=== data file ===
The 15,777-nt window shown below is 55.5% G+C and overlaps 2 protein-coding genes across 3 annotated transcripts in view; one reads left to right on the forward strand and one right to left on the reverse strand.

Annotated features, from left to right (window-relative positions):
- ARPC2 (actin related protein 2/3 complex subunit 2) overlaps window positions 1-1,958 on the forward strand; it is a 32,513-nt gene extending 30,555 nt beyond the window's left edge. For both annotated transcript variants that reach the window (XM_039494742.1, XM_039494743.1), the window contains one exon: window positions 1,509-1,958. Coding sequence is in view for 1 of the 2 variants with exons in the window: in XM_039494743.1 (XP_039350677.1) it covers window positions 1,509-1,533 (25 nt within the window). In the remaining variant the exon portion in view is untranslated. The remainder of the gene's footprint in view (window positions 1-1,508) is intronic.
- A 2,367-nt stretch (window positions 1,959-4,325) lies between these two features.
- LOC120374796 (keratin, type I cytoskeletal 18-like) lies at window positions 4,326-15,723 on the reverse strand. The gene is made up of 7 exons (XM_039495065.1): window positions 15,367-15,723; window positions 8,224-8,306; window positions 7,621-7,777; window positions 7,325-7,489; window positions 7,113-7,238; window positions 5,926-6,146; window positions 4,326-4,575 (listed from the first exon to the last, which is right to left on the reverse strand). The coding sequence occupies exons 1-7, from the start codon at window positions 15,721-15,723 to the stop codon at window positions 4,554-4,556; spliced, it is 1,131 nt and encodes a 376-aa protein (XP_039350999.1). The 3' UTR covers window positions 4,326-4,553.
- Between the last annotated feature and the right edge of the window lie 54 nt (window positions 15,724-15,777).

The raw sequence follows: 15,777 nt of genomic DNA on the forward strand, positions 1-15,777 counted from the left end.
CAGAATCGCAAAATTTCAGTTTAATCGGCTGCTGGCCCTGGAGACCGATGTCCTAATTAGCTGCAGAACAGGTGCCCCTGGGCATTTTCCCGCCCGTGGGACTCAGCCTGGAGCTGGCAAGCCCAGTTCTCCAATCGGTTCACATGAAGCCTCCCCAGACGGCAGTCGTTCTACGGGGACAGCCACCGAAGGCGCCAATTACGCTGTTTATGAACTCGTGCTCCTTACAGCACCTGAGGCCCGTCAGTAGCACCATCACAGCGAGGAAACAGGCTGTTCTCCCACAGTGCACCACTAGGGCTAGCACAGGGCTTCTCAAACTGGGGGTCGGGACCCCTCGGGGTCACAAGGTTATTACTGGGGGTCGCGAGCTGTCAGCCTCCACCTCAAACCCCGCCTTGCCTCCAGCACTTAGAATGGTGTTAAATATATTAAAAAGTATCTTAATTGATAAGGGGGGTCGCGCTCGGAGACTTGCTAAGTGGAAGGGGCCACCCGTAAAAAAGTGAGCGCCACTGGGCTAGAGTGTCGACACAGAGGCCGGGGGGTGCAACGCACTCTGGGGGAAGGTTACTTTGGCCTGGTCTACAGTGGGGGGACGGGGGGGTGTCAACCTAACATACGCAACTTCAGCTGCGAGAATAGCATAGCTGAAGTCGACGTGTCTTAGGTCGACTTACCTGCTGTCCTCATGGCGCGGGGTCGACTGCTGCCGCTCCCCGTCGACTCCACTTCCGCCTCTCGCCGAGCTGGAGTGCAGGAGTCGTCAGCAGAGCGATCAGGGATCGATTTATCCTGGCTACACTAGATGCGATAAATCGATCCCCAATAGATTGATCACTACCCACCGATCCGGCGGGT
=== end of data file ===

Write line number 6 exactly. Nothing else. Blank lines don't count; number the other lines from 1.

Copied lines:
- Between the last annotated feature and the right edge of the window lie 54 nt (window positions 15,724-15,777).